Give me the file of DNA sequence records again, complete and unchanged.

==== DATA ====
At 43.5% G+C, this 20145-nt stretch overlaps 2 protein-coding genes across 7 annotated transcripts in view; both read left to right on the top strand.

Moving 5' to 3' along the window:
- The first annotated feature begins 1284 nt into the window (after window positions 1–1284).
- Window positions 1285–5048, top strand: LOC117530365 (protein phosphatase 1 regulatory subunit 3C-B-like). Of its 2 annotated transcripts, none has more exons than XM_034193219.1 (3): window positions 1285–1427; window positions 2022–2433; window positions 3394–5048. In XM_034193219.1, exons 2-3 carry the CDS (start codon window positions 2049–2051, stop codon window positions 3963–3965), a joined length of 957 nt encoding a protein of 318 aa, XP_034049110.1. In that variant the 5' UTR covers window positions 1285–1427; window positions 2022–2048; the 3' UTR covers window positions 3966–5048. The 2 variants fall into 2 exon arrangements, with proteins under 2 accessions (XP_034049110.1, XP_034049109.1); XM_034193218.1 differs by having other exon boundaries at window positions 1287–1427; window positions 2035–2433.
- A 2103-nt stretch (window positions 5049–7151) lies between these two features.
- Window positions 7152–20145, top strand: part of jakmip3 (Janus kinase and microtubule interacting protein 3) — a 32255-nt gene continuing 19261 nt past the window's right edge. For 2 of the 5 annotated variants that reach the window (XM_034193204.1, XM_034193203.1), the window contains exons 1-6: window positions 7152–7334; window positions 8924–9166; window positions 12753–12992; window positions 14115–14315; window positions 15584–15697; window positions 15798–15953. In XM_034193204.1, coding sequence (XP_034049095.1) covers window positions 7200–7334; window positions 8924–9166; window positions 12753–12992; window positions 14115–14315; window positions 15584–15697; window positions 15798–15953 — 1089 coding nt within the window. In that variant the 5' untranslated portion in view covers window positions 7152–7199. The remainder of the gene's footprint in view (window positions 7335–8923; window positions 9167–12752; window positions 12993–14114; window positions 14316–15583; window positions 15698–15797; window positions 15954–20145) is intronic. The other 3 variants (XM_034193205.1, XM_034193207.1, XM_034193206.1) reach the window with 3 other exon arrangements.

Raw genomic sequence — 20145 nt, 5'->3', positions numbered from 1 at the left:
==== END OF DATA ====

At 43.5% G+C, this 20145-nt stretch overlaps 2 protein-coding genes across 7 annotated transcripts in view; both read left to right on the top strand.

Moving 5' to 3' along the window:
- The first annotated feature begins 1284 nt into the window (after window positions 1–1284).
- Window positions 1285–5048, top strand: LOC117530365 (protein phosphatase 1 regulatory subunit 3C-B-like). Of its 2 annotated transcripts, none has more exons than XM_034193219.1 (3): window positions 1285–1427; window positions 2022–2433; window positions 3394–5048. In XM_034193219.1, exons 2-3 carry the CDS (start codon window positions 2049–2051, stop codon window positions 3963–3965), a joined length of 957 nt encoding a protein of 318 aa, XP_034049110.1. In that variant the 5' UTR covers window positions 1285–1427; window positions 2022–2048; the 3' UTR covers window positions 3966–5048. The 2 variants fall into 2 exon arrangements, with proteins under 2 accessions (XP_034049110.1, XP_034049109.1); XM_034193218.1 differs by having other exon boundaries at window positions 1287–1427; window positions 2035–2433.
- A 2103-nt stretch (window positions 5049–7151) lies between these two features.
- Window positions 7152–20145, top strand: part of jakmip3 (Janus kinase and microtubule interacting protein 3) — a 32255-nt gene continuing 19261 nt past the window's right edge. For 2 of the 5 annotated variants that reach the window (XM_034193204.1, XM_034193203.1), the window contains exons 1-6: window positions 7152–7334; window positions 8924–9166; window positions 12753–12992; window positions 14115–14315; window positions 15584–15697; window positions 15798–15953. In XM_034193204.1, coding sequence (XP_034049095.1) covers window positions 7200–7334; window positions 8924–9166; window positions 12753–12992; window positions 14115–14315; window positions 15584–15697; window positions 15798–15953 — 1089 coding nt within the window. In that variant the 5' untranslated portion in view covers window positions 7152–7199. The remainder of the gene's footprint in view (window positions 7335–8923; window positions 9167–12752; window positions 12993–14114; window positions 14316–15583; window positions 15698–15797; window positions 15954–20145) is intronic. The other 3 variants (XM_034193205.1, XM_034193207.1, XM_034193206.1) reach the window with 3 other exon arrangements.

Raw genomic sequence — 20145 nt, 5'->3', positions numbered from 1 at the left: